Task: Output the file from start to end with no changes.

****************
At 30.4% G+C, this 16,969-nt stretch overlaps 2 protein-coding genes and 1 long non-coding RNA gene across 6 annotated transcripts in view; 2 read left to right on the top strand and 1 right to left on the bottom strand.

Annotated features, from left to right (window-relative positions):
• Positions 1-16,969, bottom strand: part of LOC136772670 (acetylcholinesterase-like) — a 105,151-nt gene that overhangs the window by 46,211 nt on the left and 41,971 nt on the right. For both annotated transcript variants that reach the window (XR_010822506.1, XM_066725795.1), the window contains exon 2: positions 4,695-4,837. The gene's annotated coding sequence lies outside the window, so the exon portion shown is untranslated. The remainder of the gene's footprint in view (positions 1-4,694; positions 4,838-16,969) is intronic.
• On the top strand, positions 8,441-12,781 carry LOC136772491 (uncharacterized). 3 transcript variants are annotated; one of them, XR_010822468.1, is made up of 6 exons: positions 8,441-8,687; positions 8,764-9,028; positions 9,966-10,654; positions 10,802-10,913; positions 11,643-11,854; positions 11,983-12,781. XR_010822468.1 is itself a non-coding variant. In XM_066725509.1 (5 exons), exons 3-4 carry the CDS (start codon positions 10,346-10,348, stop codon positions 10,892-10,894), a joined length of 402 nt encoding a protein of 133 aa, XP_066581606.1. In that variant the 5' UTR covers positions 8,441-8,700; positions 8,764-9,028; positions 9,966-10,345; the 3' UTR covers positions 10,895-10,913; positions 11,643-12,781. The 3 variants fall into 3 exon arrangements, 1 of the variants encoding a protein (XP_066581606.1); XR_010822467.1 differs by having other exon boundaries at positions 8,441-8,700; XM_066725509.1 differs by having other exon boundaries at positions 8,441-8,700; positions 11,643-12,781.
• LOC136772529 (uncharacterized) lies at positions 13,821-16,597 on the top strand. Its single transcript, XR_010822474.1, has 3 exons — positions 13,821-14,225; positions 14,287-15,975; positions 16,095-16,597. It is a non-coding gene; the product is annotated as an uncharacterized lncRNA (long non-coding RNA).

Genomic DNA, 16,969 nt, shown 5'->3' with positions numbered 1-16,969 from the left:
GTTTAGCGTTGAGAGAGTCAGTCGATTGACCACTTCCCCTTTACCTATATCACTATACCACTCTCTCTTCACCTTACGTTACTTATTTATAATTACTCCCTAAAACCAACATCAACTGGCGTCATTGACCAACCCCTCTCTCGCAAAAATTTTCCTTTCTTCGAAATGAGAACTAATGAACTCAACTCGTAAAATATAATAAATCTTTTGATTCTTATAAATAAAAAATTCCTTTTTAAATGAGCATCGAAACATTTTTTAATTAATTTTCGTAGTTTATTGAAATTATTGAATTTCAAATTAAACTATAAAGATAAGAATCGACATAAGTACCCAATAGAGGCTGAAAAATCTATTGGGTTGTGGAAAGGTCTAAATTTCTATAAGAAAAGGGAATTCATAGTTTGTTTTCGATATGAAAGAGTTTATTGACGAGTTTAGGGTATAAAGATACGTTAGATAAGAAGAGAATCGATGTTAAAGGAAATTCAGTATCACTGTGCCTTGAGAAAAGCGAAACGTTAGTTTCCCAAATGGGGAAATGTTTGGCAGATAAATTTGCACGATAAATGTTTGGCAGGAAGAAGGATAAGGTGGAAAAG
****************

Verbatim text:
At 30.4% G+C, this 16,969-nt stretch overlaps 2 protein-coding genes and 1 long non-coding RNA gene across 6 annotated transcripts in view; 2 read left to right on the top strand and 1 right to left on the bottom strand.

Annotated features, from left to right (window-relative positions):
• Positions 1-16,969, bottom strand: part of LOC136772670 (acetylcholinesterase-like) — a 105,151-nt gene that overhangs the window by 46,211 nt on the left and 41,971 nt on the right. For both annotated transcript variants that reach the window (XR_010822506.1, XM_066725795.1), the window contains exon 2: positions 4,695-4,837. The gene's annotated coding sequence lies outside the window, so the exon portion shown is untranslated. The remainder of the gene's footprint in view (positions 1-4,694; positions 4,838-16,969) is intronic.
• On the top strand, positions 8,441-12,781 carry LOC136772491 (uncharacterized). 3 transcript variants are annotated; one of them, XR_010822468.1, is made up of 6 exons: positions 8,441-8,687; positions 8,764-9,028; positions 9,966-10,654; positions 10,802-10,913; positions 11,643-11,854; positions 11,983-12,781. XR_010822468.1 is itself a non-coding variant. In XM_066725509.1 (5 exons), exons 3-4 carry the CDS (start codon positions 10,346-10,348, stop codon positions 10,892-10,894), a joined length of 402 nt encoding a protein of 133 aa, XP_066581606.1. In that variant the 5' UTR covers positions 8,441-8,700; positions 8,764-9,028; positions 9,966-10,345; the 3' UTR covers positions 10,895-10,913; positions 11,643-12,781. The 3 variants fall into 3 exon arrangements, 1 of the variants encoding a protein (XP_066581606.1); XR_010822467.1 differs by having other exon boundaries at positions 8,441-8,700; XM_066725509.1 differs by having other exon boundaries at positions 8,441-8,700; positions 11,643-12,781.
• LOC136772529 (uncharacterized) lies at positions 13,821-16,597 on the top strand. Its single transcript, XR_010822474.1, has 3 exons — positions 13,821-14,225; positions 14,287-15,975; positions 16,095-16,597. It is a non-coding gene; the product is annotated as an uncharacterized lncRNA (long non-coding RNA).

Genomic DNA, 16,969 nt, shown 5'->3' with positions numbered 1-16,969 from the left:
GTTTAGCGTTGAGAGAGTCAGTCGATTGACCACTTCCCCTTTACCTATATCACTATACCACTCTCTCTTCACCTTACGTTACTTATTTATAATTACTCCCTAAAACCAACATCAACTGGCGTCATTGACCAACCCCTCTCTCGCAAAAATTTTCCTTTCTTCGAAATGAGAACTAATGAACTCAACTCGTAAAATATAATAAATCTTTTGATTCTTATAAATAAAAAATTCCTTTTTAAATGAGCATCGAAACATTTTTTAATTAATTTTCGTAGTTTATTGAAATTATTGAATTTCAAATTAAACTATAAAGATAAGAATCGACATAAGTACCCAATAGAGGCTGAAAAATCTATTGGGTTGTGGAAAGGTCTAAATTTCTATAAGAAAAGGGAATTCATAGTTTGTTTTCGATATGAAAGAGTTTATTGACGAGTTTAGGGTATAAAGATACGTTAGATAAGAAGAGAATCGATGTTAAAGGAAATTCAGTATCACTGTGCCTTGAGAAAAGCGAAACGTTAGTTTCCCAAATGGGGAAATGTTTGGCAGATAAATTTGCACGATAAATGTTTGGCAGGAAGAAGGATAAGGTGGAAAAG